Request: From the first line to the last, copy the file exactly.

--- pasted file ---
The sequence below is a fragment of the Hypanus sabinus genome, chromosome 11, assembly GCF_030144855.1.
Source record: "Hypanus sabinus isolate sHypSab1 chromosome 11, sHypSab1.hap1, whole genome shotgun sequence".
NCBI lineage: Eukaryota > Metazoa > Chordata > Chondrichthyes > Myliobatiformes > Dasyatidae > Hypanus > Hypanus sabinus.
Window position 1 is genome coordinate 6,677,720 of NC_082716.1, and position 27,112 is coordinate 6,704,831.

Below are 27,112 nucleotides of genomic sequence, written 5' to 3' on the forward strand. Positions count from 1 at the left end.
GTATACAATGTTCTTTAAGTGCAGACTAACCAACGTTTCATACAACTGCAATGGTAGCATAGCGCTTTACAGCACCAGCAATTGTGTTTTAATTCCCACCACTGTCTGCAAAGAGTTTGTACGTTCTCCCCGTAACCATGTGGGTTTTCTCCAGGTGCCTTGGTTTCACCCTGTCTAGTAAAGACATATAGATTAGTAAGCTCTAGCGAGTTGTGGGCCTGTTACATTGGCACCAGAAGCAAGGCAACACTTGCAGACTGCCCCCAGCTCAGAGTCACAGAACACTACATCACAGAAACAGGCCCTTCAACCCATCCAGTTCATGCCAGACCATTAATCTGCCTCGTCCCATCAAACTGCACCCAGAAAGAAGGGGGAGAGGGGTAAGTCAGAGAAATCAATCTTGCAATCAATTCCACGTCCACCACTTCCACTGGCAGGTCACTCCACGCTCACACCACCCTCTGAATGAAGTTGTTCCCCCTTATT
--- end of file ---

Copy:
The sequence below is a fragment of the Hypanus sabinus genome, chromosome 11, assembly GCF_030144855.1.
Source record: "Hypanus sabinus isolate sHypSab1 chromosome 11, sHypSab1.hap1, whole genome shotgun sequence".
NCBI lineage: Eukaryota > Metazoa > Chordata > Chondrichthyes > Myliobatiformes > Dasyatidae > Hypanus > Hypanus sabinus.
Window position 1 is genome coordinate 6,677,720 of NC_082716.1, and position 27,112 is coordinate 6,704,831.

Below are 27,112 nucleotides of genomic sequence, written 5' to 3' on the forward strand. Positions count from 1 at the left end.
GTATACAATGTTCTTTAAGTGCAGACTAACCAACGTTTCATACAACTGCAATGGTAGCATAGCGCTTTACAGCACCAGCAATTGTGTTTTAATTCCCACCACTGTCTGCAAAGAGTTTGTACGTTCTCCCCGTAACCATGTGGGTTTTCTCCAGGTGCCTTGGTTTCACCCTGTCTAGTAAAGACATATAGATTAGTAAGCTCTAGCGAGTTGTGGGCCTGTTACATTGGCACCAGAAGCAAGGCAACACTTGCAGACTGCCCCCAGCTCAGAGTCACAGAACACTACATCACAGAAACAGGCCCTTCAACCCATCCAGTTCATGCCAGACCATTAATCTGCCTCGTCCCATCAAACTGCACCCAGAAAGAAGGGGGAGAGGGGTAAGTCAGAGAAATCAATCTTGCAATCAATTCCACGTCCACCACTTCCACTGGCAGGTCACTCCACGCTCACACCACCCTCTGAATGAAGTTGTTCCCCCTTATT